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Chris Perez Rumors
The Orioles have agreed to sign righty Chris Perez, presumably to a minor league deal, Matt Eddy of Baseball America reports on Twitter. Of course, Perez was just hit with a 50-game suspension for recreational drug use, so he’ll have to serve out that ban before donning a uniform in the Baltimore system.
Perez, the former Indians closer, started the year with the Brewers organization on a minor league deal after struggling in 2014 with the Dodgers. He opted out earlier in the year and received his suspension while a free agent. Before that, Perez had allowed eight earned runs over 7 2/3 Triple-A frames, with just three strikeouts against four walks.
Still just 29 years of age, Perez has had his moments in the big leagues. Indeed, despite his more recent difficulties keeping runs of the board, he’s pitched to a lifetime 3.51 ERA in 379 1/3 innings (with 8.6 K/9 against 3.9 BB/9). And Perez averaged around 94 mph on his fastball last year, indicating that he could still have some gas in the tank.
Free agent righty Chris Perez has been hit with a 50-game suspension, the league announced (h/t to MLB.com’s Adam McCalvy). The penalty was assessed for use of a drug of abuse, with the length based on the fact that this is Perez’s second such offense.
Perez, 29, was the long-time closer for the Indians before signing as a free agent last year with the Dodgers. He opened the 2015 season at Triple-A for the Brewers after inking a minor league deal, but opted out of his deal earlier in the season.
Though he’s had some very good years along the way, Perez has struggled to deliver consistent results while dealing with command issues at times. He still has a big arm, having averaged over 94 mph on his four-seamer last year, and seemed likely to get another shot at the big leagues in the relatively near term.
All told, Perez owns a 3.51 ERA over 379 1/3 MLB frames, with 8.6 K/9 against 3.9 BB/9. He allowed eight earned runs on 14 hits and four walks in his 7 2/3 minor league frames earlier this year, striking out just three batters in the process.
Former Indians closer Chris Perez has opted out of his Minor League pact with the Brewers, reports MLB.com’s Adam McCalvy (on Twitter). With the decision, Perez is again a free agent, so the CAA client will be able to field offers from any of the 29 other clubs.
Perez, still just 29, struggled a great deal in his six appearances in the hitter-friendly Pacific Coast League. In 7 2/3 innings, he allowed eight runs (9.39 ERA) on 14 hits (one homer) with an unsightly 3-to-4 K/BB ratio.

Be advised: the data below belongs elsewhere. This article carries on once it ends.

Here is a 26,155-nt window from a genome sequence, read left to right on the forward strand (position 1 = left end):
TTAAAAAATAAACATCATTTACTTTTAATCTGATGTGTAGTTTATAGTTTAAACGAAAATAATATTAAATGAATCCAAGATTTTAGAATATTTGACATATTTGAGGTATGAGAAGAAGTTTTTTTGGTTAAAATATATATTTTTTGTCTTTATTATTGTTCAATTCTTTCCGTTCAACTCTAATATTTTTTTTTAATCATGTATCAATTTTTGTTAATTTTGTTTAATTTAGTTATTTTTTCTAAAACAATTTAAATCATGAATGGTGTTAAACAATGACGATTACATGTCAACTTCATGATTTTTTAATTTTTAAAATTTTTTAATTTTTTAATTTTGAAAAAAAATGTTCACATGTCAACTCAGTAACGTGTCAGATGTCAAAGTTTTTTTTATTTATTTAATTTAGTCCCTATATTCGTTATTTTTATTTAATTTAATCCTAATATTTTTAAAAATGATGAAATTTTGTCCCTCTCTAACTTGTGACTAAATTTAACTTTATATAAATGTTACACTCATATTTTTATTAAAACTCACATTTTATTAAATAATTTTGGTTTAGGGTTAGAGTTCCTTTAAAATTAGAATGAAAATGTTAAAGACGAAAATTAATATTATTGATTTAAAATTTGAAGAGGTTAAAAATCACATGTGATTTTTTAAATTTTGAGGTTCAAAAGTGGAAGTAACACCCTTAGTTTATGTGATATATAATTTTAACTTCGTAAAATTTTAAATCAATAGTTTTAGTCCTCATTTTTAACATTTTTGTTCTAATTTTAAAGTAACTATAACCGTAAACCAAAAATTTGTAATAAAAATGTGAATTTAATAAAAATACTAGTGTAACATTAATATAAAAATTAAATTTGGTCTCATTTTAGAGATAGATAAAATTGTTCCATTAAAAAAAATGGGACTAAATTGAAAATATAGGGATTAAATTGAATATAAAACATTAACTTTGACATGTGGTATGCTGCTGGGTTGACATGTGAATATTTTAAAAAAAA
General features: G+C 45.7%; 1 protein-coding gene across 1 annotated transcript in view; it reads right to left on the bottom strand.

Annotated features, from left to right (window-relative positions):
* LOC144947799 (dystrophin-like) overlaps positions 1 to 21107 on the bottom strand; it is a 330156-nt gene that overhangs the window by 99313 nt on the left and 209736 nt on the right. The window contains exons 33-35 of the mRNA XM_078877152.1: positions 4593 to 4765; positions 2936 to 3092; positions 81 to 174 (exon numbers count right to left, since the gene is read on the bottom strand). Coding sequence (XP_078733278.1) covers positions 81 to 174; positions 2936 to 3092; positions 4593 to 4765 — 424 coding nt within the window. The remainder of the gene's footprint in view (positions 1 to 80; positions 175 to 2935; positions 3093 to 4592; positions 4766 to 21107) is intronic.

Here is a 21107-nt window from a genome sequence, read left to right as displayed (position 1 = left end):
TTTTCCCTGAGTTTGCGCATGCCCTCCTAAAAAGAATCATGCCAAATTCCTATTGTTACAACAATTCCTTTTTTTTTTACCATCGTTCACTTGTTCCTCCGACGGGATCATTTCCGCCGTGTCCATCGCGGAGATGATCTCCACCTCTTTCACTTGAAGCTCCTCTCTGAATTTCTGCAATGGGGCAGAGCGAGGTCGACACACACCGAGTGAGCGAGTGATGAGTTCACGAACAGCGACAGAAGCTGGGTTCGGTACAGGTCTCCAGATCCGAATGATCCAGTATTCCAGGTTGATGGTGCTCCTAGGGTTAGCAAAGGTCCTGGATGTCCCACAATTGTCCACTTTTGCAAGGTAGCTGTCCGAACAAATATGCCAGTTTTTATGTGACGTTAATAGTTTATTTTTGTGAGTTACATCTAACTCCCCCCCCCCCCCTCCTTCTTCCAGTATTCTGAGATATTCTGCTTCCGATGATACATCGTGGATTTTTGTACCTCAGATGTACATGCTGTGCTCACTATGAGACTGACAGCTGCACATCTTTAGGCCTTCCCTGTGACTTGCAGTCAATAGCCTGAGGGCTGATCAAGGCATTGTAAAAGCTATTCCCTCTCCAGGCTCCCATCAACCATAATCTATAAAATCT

Over the past two big league seasons, Perez saw his stock drop considerably, posting a combined 4.31 ERA in 100 1/3 innings between Cleveland and the Dodgers. That mark lines up in a near-perfect manner with his 4.32 xFIP in that time, although FIP (which doesn’t normalize his homer-to-flyball ratio as xFIP does) feels that his ERA should’ve been a bit north of 5.00. In those 100 1/3 innings, Perez averaged 8.3 K/9 against 4.1 BB/9, though it’s worth noting that he did rediscover his previously diminished velocity in 2014, averaging 94.2 mph on his heater.
From 2010-12, Perez was a serviceable ninth-inning arm for Cleveland, pitching to a 2.84 ERA (138 ERA+) with 7.9 K/9 and 3.5 BB/9 in 180 1/3 frames. That strikeout rate isn’t as high as one would hope to see out of a shutdown closer, though it’s skewed by what appears to have been a fluky 5.9 K/9 in 2011. Perez’s relative youth, velocity and 133 career saves should allow him to latch on with another club in spite of his 2015 struggles at the Triple-A level.
The Brewers have re-signed righty Chris Perez to a minor league deal, the club announced. Milwaukee had released Perez on Sunday.
Perez, a former closer with the Indians, seemingly took some time to look around for a big league opportunity before deciding to return. At least one team, the Twins, was approached but declined the chance to add him, Darren Wolfson of 1500 ESPN tweets.
In spite of his solid results this spring, Perez was passed over for an Opening Day roster spot with Milwaukee. Of course, the 29-year-old has struggled to keep runs off the board in each of the last two seasons, with both results and advanced metrics painting a less-than-promising picture.
The Brewers have released reliever Chris Perez, tweets Tom Haudricourt of the Milwaukee Journal Sentinel. Perez was in camp on a minor league deal. He was granted his release rather than re-assigned so he can look for another big league opportunity (also Twitter).
Perez, 29, pitched 46 innings for the Dodgers in 2014. He posted a 4.27 ERA with 7.58 K/9 and 4.86 BB/9. The former Indians closer has locked down 133 career saves, but he began to struggle with command and control in 2013. His stuff has remained largely intact, including a 94 mph fastball. He pitched to a 2.70 ERA this spring with five strikeouts and three walks in 10 innings.